It wasn’t long ago that robot vacuums were something of a joke, more a statement of affluence or potential cat car than a convenient household tool. However, both the hardware and software have improved enormously in the past few years. Innovations like smart maps and self-emptying dust bins have made robovacs more useful and more ubiquitous than ever before.
Along with Velcro and routers, I count a good robot vacuum as one of my favorite inventions of the past half-century—we’ve rounded our top picks in our best robot vacuums guide. But even if the tech has dramatically improved, it doesn’t mean they’re always easy to use. If you’re worried you’re at risk of becoming the next Roomba “pooptastrophe”, read on. There are a few ways that we can help.
- Do a Trial Run
It’s tempting, but you can’t open the box, start your new robot vacuum, walk away for three hours, and expect to come home to a clean house. It takes time for both you and the robovac to learn what the potential booby traps in your house will be for the roving machine. I always stay home for the first run (or three) to make sure the robot can complete a cleaning run.
It also helps to give your house a once-over before you start any cleaning. Dangling shoelaces, fringed toddler skirts, and ribbons tend to trip up the smartest robot vacuum. In my testing, I’ve found that iRobot’s 900 and I Series, like the Roomba 980 and the Roomba i7+, do the best job of skirting potential traps.
- Turn On the Lights
Robot vacuums use a number of different sensors to navigate around your home. Bumper sensors tell them when it’s run into something and to head off in a different direction. Infrared cliff sensors on the edges alert robovacs to when they about to fall off a step.
Many smart robot vacuums don’t have cameras (don’t get a robot vacuum with a camera!), but they do have optical sensors that track obstacles in the robot’s path and measure how far it’s traveled. Unfortunately, optical sensors require ambient light to operate.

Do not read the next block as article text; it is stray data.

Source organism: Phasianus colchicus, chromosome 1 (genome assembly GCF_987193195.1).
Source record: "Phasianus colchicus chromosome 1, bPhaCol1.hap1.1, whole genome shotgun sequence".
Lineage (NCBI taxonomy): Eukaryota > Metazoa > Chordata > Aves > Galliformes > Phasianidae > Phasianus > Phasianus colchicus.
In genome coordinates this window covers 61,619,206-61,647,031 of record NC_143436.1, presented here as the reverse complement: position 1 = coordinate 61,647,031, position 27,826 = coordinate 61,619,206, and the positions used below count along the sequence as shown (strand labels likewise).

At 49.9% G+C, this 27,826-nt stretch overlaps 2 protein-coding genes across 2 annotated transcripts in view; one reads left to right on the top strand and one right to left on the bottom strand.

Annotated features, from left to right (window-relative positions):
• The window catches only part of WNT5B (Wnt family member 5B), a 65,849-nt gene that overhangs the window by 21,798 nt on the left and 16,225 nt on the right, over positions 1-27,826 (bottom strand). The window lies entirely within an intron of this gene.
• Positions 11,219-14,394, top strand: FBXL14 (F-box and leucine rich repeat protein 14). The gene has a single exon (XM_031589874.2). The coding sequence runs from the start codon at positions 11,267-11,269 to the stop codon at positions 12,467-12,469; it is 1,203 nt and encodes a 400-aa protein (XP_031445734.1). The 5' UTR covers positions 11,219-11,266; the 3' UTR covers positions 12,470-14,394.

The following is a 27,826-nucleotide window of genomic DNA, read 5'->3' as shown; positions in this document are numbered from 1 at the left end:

If you find that your vacuum is getting stuck often, don’t schedule your cleanings at night. Try 9 AM, just after you leave for work. If you have a dog, cleaning right after you leave will also give your pup less time to have an accident on the floor. If your robot is still having trouble navigating, you can also try wiping off the optical sensors with a soft cloth.
- Empty the Bin
A few people have complained to me that instead of cleaning, their robot vacuum drags dirt around their house. Unfortunately, a robot vacuum’s dust bin is pretty small. Most robot vacuums have a bin size of around 0.6 liters. The dust bin on my Dyson ball vacuum is twice that, and I still need to empty it from room to room.
If you live in a house with multiple small children or pets, your robot vacuum might be regurgitating dirt as it cleans. I usually do a deep clean every week or so with a push vacuum to ease its burden, or you might want to schedule a cleaning for when you’re at home and can empty the bin. It also helps to regularly clean the vacuum’s roller brush. You can also spring for a robot vacuum with its own self-cleaning base.
- Create a Throw Zone
Ideally, you would automate your robot vacuum’s cleaning cycles, not give it another thought, and come home to a clean house every day thereafter. But you will also have to give your house a quick once-over regularly to keep stray pieces of dental floss out of your vacuum’s way.
social experiment by Livio Acerbo #greengroundit #wired https://www.wired.com/story/surprising-tips-for-your-robot-vacuum